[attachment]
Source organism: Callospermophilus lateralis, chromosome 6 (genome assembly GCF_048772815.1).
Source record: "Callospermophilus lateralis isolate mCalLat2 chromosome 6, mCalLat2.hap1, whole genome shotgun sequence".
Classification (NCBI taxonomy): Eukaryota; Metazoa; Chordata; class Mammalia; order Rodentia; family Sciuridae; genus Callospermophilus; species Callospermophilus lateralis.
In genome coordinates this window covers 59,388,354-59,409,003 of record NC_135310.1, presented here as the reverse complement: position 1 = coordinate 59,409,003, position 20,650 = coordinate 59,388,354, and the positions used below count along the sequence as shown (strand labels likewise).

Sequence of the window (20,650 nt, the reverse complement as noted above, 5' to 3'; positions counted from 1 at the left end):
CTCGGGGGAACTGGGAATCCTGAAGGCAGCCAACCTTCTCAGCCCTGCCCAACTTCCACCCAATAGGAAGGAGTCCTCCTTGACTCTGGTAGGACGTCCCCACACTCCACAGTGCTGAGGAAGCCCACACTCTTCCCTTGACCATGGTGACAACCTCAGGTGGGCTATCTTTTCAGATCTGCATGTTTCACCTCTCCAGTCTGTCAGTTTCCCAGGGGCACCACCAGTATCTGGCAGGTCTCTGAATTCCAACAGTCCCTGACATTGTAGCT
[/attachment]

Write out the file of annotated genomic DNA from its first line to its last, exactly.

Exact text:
Source organism: Callospermophilus lateralis, chromosome 6 (genome assembly GCF_048772815.1).
Source record: "Callospermophilus lateralis isolate mCalLat2 chromosome 6, mCalLat2.hap1, whole genome shotgun sequence".
Classification (NCBI taxonomy): Eukaryota; Metazoa; Chordata; class Mammalia; order Rodentia; family Sciuridae; genus Callospermophilus; species Callospermophilus lateralis.
In genome coordinates this window covers 59,388,354-59,409,003 of record NC_135310.1, presented here as the reverse complement: position 1 = coordinate 59,409,003, position 20,650 = coordinate 59,388,354, and the positions used below count along the sequence as shown (strand labels likewise).

Sequence of the window (20,650 nt, the reverse complement as noted above, 5' to 3'; positions counted from 1 at the left end):
CTCGGGGGAACTGGGAATCCTGAAGGCAGCCAACCTTCTCAGCCCTGCCCAACTTCCACCCAATAGGAAGGAGTCCTCCTTGACTCTGGTAGGACGTCCCCACACTCCACAGTGCTGAGGAAGCCCACACTCTTCCCTTGACCATGGTGACAACCTCAGGTGGGCTATCTTTTCAGATCTGCATGTTTCACCTCTCCAGTCTGTCAGTTTCCCAGGGGCACCACCAGTATCTGGCAGGTCTCTGAATTCCAACAGTCCCTGACATTGTAGCT